“A newspaper is the chronicle of circulation—the common reservoir which every stream pours its living waters, and at which every man, woman, and child can come and drink freely. It is the newspaper that gives to liberty its practical life, its constant observation, its perpetual vigilance and its unrelaxing activity.” (Lehi Banner, 7 Sept. 1897.)
Lehi’s first newspaper sprung forth out of a need for news and a vehicle for creative minded journalists. In 1867, James Kirkham dashed off by hand Lehi’s first handwritten manuscript newspaper, The Lehi Evening Post. While the manuscript newspapers were undoubtedly entertaining and informative, they also had serious limitations. Copying the papers was laborious and monotonous. In addition to the expense, the production costs could not be underwritten by job work and advertisements. The Lehi Evening Post was discontinued but manuscript editions called The Evening Star and Advocate continued for a short time.
During the spring of 1891, Lehi was bustling with activity. The Utah Sugar Factory was constructing its first factory in town, and prosperity was right around the corner. A newspaper seemed to be in order. The Lehi Publishing Company was formed to publish a newspaper. The James H. Wallis newspaper plant in Nephi was purchased and moved in its entirety to Lehi. Advocating “freedom of religion, liberal and independent politics and home industry,” the inaugural issue of the Lehi Banner rolled off the small cylinder press on 29 May 1891.
In 1894 the circulation of the Lehi Banner was 408. Subscriptions were sometimes paid for with turkeys, potatoes, wood, or promises of payment. Despite delinquent accounts and circulation woes, the Banner was in excellent financial condition at the end of its third year of publication.
Ads in the Banner were often folksy and ungrammatical. But readers, if they noticed these weaknesses, did not fuss about them. Politically, the Banner followed the LDS Churches position on virtually every issue. The Banner followed the Republican Parties views on free speech, home industry, free silver, woman’s suffrage, and protection for Utah’s sugar industry. The paper was criticized for its political leanings. In fact, a letter to the editor from a disgruntled Democrat “denounced the action of our local paper as totally uncharacteristic of an unbiased, non-political sheet and condemns their unwarranted attacks on Democratic principles and officers.”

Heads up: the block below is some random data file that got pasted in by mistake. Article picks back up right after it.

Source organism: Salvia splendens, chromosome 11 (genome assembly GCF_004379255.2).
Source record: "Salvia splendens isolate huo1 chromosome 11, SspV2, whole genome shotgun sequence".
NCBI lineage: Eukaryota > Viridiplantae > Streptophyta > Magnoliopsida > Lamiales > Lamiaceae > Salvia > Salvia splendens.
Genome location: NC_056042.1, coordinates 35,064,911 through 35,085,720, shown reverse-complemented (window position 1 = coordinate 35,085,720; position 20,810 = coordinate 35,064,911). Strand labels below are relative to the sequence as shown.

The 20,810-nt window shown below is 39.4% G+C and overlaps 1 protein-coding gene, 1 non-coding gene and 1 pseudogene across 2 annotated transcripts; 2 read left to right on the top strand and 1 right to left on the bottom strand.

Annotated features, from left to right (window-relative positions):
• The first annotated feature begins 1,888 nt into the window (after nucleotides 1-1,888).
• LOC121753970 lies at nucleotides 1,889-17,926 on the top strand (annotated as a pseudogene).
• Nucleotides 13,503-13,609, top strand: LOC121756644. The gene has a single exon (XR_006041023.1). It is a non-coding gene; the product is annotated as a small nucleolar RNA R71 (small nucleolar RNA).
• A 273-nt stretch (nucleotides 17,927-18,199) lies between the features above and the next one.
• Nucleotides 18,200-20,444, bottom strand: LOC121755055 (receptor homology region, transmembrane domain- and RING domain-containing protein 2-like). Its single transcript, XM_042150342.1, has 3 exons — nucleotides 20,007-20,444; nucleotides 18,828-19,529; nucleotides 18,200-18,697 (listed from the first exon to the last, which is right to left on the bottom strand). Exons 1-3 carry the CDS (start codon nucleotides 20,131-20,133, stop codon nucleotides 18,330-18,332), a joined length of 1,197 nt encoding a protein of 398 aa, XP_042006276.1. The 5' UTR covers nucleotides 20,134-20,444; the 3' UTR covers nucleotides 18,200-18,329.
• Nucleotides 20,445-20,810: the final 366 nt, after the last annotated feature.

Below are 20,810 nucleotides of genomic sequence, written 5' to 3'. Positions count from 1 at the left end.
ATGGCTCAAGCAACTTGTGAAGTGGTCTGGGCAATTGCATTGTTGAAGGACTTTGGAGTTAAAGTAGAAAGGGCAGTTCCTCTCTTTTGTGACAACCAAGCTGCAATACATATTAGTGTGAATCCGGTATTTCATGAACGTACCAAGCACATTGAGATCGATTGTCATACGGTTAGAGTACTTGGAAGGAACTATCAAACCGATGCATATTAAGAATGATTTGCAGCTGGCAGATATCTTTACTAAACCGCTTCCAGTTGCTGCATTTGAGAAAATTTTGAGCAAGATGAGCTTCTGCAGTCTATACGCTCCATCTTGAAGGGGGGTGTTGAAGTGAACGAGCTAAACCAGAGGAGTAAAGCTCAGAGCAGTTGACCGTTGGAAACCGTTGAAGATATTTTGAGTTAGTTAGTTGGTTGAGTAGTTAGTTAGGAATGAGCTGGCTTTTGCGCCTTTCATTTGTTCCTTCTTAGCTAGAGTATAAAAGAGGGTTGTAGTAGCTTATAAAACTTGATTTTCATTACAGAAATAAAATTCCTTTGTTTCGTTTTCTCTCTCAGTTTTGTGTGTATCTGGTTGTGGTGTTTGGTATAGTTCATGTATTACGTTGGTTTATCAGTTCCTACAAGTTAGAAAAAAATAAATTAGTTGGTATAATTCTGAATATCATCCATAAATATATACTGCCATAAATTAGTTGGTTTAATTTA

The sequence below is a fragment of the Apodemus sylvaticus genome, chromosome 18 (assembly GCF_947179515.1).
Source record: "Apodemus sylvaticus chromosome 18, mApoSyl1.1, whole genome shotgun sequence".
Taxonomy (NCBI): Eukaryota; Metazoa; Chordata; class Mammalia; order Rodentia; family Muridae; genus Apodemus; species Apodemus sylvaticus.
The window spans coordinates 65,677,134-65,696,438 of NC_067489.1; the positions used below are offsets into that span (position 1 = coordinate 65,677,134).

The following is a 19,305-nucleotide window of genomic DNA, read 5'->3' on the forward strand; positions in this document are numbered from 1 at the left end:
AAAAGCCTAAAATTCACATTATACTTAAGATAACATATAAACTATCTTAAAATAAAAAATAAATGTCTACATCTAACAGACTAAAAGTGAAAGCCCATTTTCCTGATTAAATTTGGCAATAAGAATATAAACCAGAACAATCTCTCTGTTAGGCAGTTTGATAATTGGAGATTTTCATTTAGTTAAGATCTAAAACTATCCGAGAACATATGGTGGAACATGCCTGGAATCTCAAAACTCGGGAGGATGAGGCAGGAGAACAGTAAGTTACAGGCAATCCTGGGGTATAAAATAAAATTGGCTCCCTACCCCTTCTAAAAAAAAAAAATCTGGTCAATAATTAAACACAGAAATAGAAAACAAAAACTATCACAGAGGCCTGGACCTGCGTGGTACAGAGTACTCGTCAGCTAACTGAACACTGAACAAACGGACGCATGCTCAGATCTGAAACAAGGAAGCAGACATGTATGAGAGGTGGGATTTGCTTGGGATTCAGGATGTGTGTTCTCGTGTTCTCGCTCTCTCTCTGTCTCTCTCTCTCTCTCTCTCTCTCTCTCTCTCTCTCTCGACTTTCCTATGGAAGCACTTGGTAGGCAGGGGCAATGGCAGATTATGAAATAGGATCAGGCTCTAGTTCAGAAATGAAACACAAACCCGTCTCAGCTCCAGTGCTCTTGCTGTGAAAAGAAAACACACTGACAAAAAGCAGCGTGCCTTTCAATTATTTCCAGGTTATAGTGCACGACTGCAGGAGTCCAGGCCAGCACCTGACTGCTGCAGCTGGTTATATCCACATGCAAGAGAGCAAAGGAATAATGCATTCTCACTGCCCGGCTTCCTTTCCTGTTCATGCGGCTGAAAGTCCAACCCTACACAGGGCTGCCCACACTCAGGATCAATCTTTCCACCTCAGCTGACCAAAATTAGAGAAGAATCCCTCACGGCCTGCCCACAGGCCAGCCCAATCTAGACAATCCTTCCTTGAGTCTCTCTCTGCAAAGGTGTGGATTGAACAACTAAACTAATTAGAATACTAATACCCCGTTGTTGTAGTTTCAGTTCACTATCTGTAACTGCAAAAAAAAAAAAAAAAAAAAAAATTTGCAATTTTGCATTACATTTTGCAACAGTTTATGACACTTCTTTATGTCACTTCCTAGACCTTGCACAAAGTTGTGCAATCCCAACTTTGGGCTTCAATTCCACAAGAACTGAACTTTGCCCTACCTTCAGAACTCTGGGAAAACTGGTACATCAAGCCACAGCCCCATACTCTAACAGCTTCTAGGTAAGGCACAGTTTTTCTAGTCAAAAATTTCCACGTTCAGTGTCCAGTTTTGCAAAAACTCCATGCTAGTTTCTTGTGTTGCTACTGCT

The ownership of the Banner changed several times in the next 4 years. In June, 1905, James Kirkham leased the publishing company and expanded his publishing capabilities. Kirkham sold the paper to Will Ross who opened an office on 68 West Main. Ross promised to expand the newspaper’s offerings to feature women’s news, agricultural news and pictures of the European War. Even with the newspaper’s expansion the days of the Banner were numbered.
On the morning of 5 August 1914, the day after the Allies declared war against Germany, a new Lehi paper was first published. “The Lehi Sun has risen,” editor Ole Peterson wrote in the first issue. Peterson left the paper after a few months to pursue opportunities in Murray. The Gaisford family, publishing another group of papers in an adjoining office took over the Lehi Sun. The Gaisfords moved their publishing facility to American Fork. Prominent Lehi citizens, irked that their hometown paper was being published in American Fork sought to bring another paper to town. When the Gaisfords realized the importance of having the local paper published locally, they started an independent operation in Lehi: “Commencing with next week’s issue the Lehi Sun goes under entirely new management and will be operated as a strictly Lehi paper, edited by a new editor.” Karl S. Carlton moved to Lehi and with the assistance of George Price the Sun began in January of 1931.